The circle with center

*F*is divided into sectors. In circle

*F*,

(In the figure, the measures of three central angles are given. Angle

*AFB*= 120,

*BFC*= 45, and

*CFD*= 30 degrees.)

Select the correct expression that represents the arc length of arc

*AED*.

(A) pi

(B) 11pi/4

(C) 13pi/4

(D) 7pi/4

If students know what they are doing, then they should be able to figure this one out. We notice that the given length of 3 units refers to the radius of the circle, so the circumference must be 2pi * 3, or 6pi units. The sum of the measures of the three angles is 120 + 45 + 30 = 195 degrees. This means that the remaining central angle,

*AFD*, is 360 - 195 = 165 degrees, and therefore the measure of the minor arc

*AED*must also be 165 degrees. So the arc length is 165/360 * 6pi, or 11pi/4, which is (B).

Officially, we discussed arc length as part of the Pi Day lesson. But now I wonder whether I spent too much time on trying to derive the circumference of a circle from the area and not enough time on the arc lengths. Well, this is why I'm going through all of the PARCC questions, to make sure that every question that appears on the PARCC is covered on this blog.

We notice that of all the arc length problems in the U of Chicago text give the degree measure of either the arc itself or the central angle it subtends. But this PARCC question requires students to calculate the angle by subtracting the sum of the three angle measures from 360.

Students may also have problem with finding 165/360 * 6pi, as this is a non-calculator question. I was able to perform this calculation first by cancelling the factor 6, to obtain 165pi/60. It might not be obvious that 15 is the factor that needs to be cancelled -- except it was to me, only because 165/60 is clearly not 1 and the other three choices all have 4 in the denominator. On a multiple choice question, often looking at the choices can give clues as to how to simplify the fractions.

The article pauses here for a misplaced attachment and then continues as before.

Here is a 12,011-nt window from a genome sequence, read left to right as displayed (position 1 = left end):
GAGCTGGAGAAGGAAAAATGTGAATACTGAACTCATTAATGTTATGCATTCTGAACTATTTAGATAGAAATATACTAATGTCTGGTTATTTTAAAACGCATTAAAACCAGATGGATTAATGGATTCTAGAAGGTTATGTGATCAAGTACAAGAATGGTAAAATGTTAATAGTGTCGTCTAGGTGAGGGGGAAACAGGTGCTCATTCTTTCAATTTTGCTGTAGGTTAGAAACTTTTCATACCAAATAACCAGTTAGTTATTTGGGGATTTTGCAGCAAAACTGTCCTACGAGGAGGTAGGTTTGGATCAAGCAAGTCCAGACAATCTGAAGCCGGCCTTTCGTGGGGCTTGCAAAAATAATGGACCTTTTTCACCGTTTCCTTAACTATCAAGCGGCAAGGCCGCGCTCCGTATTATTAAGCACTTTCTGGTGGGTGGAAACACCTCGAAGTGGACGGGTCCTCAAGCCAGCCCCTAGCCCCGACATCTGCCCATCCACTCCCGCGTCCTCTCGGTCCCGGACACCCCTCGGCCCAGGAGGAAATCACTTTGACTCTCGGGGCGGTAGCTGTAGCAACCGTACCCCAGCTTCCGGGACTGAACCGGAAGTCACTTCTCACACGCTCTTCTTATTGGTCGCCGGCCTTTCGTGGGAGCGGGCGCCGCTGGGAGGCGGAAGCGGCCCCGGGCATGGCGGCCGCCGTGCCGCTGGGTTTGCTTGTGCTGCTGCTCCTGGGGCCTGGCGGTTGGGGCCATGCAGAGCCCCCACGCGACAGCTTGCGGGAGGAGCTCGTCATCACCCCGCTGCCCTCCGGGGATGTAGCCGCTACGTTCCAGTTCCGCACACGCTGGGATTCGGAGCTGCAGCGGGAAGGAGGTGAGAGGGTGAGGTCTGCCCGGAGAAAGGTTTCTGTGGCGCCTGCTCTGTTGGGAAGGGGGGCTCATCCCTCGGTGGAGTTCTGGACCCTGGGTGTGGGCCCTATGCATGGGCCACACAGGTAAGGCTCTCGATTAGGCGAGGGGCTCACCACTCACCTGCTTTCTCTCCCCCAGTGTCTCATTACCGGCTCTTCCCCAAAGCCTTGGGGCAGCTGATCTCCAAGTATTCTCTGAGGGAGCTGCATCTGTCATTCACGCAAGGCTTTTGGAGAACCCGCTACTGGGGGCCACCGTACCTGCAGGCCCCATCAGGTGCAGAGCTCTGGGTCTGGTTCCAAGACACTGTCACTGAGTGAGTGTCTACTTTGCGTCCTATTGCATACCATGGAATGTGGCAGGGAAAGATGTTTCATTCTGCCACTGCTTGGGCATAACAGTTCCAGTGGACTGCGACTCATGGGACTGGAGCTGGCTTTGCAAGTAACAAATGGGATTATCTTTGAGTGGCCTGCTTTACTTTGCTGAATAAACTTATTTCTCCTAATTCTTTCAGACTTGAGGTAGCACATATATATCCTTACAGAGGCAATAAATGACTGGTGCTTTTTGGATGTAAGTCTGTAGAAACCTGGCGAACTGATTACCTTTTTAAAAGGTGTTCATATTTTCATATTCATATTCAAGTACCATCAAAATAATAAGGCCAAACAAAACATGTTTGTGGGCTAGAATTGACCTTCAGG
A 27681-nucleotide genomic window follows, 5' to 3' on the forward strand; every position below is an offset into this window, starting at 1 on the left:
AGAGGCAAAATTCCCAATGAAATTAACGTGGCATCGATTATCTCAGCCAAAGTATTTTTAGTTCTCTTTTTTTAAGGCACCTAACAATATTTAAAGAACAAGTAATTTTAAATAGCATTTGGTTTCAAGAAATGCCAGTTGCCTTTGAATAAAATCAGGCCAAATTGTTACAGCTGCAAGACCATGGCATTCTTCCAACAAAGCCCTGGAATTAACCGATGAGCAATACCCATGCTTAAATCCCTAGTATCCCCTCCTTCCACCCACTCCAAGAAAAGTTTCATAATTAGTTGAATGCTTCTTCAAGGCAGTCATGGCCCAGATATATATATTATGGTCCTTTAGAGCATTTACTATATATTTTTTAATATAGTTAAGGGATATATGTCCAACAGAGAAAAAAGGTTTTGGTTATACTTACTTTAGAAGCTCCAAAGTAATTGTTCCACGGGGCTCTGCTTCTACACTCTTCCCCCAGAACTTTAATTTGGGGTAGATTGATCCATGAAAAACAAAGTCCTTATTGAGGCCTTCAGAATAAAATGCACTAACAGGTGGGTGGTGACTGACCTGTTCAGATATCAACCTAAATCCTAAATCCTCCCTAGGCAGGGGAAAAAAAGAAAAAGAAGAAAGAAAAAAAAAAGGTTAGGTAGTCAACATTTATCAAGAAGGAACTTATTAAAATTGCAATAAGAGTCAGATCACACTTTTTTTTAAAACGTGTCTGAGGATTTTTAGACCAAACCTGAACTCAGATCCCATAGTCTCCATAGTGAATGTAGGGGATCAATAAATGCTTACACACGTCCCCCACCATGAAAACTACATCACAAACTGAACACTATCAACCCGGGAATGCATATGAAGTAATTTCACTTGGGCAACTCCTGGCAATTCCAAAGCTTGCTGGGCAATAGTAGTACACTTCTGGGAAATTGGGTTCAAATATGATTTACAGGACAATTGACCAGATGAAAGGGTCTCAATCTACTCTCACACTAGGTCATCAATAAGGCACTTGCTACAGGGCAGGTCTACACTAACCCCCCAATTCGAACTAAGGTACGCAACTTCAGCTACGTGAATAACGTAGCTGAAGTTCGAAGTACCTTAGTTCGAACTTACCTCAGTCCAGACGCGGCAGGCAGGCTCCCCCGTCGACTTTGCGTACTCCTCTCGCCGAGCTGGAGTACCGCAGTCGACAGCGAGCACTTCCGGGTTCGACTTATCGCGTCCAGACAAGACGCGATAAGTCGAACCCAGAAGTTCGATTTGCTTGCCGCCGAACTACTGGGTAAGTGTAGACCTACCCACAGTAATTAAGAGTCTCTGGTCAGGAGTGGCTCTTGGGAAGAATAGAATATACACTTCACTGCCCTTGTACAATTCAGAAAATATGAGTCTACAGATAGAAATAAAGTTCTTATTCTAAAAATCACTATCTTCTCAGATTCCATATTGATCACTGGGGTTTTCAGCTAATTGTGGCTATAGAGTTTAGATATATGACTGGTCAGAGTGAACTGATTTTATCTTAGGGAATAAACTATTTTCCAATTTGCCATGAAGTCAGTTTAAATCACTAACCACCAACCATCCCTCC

And of course, another thing about multiple choice questions is that the wrong answers -- the "distractors" -- often correspond to plausible answers. Notice that all three distractors for this question are the lengths of other arcs in the problem -- choice (A) is the length of arc

*AE*, choice (D) is the length of arc

*ED*, and choice (C) is the length of the

*major*arc

*ABD*, when the question asks for the length of the

*minor*arc

*AED*,

Traditionalists shouldn't have any problem with this question. I would definitely consider this to be a content-based skill question, and it requires students to make some calculations in order to find out first the arc measure, and then the arc length. Yesterday's question was objectionable to most traditionalists, but not today's.

**PARCC Practice Test Question 3**

**U of Chicago Correspondence: Section 8-8, Arc Measure and Arc Length**

**Key Theorem: Circle Circumference Formula**

**If a circle has circumference**

*C*and diameter*d*, then*C*= pi **d*.

**Common Core Standard:**

Find arc lengths and areas of sectors of circles

CCSS.MATH.CONTENT.HSG.C.B.5

Derive using similarity the fact that the length of the arc intercepted by an angle is proportional to the radius, and define the radian measure of the angle as the constant of proportionality; derive the formula for the area of a sector.

Derive using similarity the fact that the length of the arc intercepted by an angle is proportional to the radius, and define the radian measure of the angle as the constant of proportionality; derive the formula for the area of a sector.

**Commentary: The questions in Section 8-8 of the U of Chicago on arc length are easier because the measure of the central angle is always given, not calculated. The Common Core Standard relevant is basically the heading "Find arc lengths...," not the content of HSG.C.B.5. In particular, radian measure doesn't appear until Precalculus Trigonometry.**

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